Friday, June 18, 2010

Asynchronous JSON

Today in #twisted.web the topic of generating large JSON responses in a Twisted Web server came up. The problem was that the data being serialized into JSON was so large that the JSON serialization process itself would block the web server, preventing other requests from being serviced.

The first solution that came up was to split the web server into two pieces, so that the URLs which could have these JSON responses were served by a different process than was serving the rest. This is a pretty decent solution, and it also provides the benefit of using extra CPU cores if there are any available. In this case, it complicated things a little since it meant sharing a session across two processes. So we went looking for another approach.

It turns out that the json module supports incremental serialization. When I saw the JSONEncoder.iterencode method, I thought it would be great used in combination with cooperate to create a producer. This would let an application serialize a large structure to JSON without multiple processes, threads, or unreasonably blocking the reactor.

Here's the little bit of glue necessary to make things work:

from json import JSONEncoder

from twisted.internet.task import cooperate

class AsyncJSON(object):
def __init__(self, value):
self._value = value

def beginProducing(self, consumer):
self._consumer = consumer
self._iterable = JSONEncoder().iterencode(self._value)
self._consumer.registerProducer(self, True)
self._task = cooperate(self._produce())
d = self._task.whenDone()
return d

def pauseProducing(self):

def resumeProducing(self):

def stopProducing(self):

def _produce(self):
for chunk in self._iterable:
yield None

def _unregister(self, passthrough):
return passthrough

By using the iterencode method, this avoids spending too much time generating json output at once. Instead, a little bit of the input will be serialized at a time, and each short resulting string is available from the iterator returned by iterencode.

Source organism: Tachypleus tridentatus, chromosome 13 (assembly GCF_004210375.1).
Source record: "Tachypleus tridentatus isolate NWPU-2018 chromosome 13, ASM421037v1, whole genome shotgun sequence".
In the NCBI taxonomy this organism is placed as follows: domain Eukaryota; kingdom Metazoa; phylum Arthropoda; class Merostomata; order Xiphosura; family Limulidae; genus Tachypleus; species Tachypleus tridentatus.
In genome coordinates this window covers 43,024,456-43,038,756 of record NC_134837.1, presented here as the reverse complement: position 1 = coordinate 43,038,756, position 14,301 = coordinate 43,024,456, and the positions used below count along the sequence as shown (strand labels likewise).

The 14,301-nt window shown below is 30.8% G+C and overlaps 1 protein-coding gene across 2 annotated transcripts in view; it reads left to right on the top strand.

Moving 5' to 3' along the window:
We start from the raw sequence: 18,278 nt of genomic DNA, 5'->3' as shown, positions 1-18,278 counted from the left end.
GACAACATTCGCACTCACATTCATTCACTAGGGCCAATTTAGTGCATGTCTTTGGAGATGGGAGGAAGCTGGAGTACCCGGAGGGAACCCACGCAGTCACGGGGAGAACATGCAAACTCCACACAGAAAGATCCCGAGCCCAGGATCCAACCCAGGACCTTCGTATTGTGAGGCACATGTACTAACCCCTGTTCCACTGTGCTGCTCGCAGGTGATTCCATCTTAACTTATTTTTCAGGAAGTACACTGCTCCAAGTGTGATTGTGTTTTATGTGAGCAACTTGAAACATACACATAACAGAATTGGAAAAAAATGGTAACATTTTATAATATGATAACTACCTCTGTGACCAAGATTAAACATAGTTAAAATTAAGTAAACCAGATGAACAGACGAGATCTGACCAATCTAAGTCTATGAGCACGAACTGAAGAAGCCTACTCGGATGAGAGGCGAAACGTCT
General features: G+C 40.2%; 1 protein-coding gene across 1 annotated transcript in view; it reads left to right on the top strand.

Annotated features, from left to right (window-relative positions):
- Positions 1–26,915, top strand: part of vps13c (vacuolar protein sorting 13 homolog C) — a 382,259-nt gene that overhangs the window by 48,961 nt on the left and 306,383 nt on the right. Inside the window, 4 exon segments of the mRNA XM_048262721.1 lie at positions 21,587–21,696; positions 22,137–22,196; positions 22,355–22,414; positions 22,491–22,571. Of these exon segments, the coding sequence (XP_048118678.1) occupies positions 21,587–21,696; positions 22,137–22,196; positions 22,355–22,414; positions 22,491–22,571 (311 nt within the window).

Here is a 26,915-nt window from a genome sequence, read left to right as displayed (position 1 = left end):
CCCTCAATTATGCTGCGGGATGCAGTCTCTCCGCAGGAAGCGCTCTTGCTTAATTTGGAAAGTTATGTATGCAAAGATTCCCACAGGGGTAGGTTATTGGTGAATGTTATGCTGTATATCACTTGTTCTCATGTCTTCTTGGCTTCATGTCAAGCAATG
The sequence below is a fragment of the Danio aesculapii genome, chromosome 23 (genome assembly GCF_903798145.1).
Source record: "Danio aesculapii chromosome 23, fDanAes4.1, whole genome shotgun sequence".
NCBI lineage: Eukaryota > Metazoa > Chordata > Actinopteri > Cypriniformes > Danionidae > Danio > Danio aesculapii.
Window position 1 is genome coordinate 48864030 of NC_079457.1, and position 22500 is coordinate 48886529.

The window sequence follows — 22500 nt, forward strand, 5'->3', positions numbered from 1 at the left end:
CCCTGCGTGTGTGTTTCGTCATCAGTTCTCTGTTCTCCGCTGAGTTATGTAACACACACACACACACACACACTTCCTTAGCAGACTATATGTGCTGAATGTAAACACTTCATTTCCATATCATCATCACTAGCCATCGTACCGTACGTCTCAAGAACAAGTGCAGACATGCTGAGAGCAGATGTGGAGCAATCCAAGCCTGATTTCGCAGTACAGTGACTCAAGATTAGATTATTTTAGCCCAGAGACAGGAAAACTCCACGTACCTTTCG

By using cooperate, the _produce generator will iterated in a way that lets it cooperate with the reactor and other event sources/handlers. A few chunks of json data will be written to the consumer, then execution will switch away to something else, then come back and a few more will be written, and so on.

And by using the producer/consumer interface, if the HTTP client which issued the request doesn't read the results as fast as they're being generated, the server will stop generating new output until the client catches up.

Altogether, this provides a very cool, efficient way to generate JSON output.

Here's an example to make it easier to see how one might use AsyncJSON in a resource:

from twisted.web.resource import Resource
from twisted.web.server import NOT_DONE_YET

class BigIntegerList(Resource):
def render_GET(self, request):
length = int(request.args['length'][0])
d = AsyncJSON(range(length)).beginProducing(request)
d.addCallback(lambda ignored: request.finish())


  1. Thanks for posting an excellent example example of using cooperator!

    When you say "large" how big are these json blobs that they were causing problems?

  2. Actually I'm not sure how big the data in the original application was. A few simple benchmarks of the json module (using the timeit module) shows that serializing a list of integers takes about 2.4ms per 1000 elements (on my relatively recent desktop). So by the time you're dealing with just a few thousand integers you might begin to notice latency introduced by using a json.dump-based solution.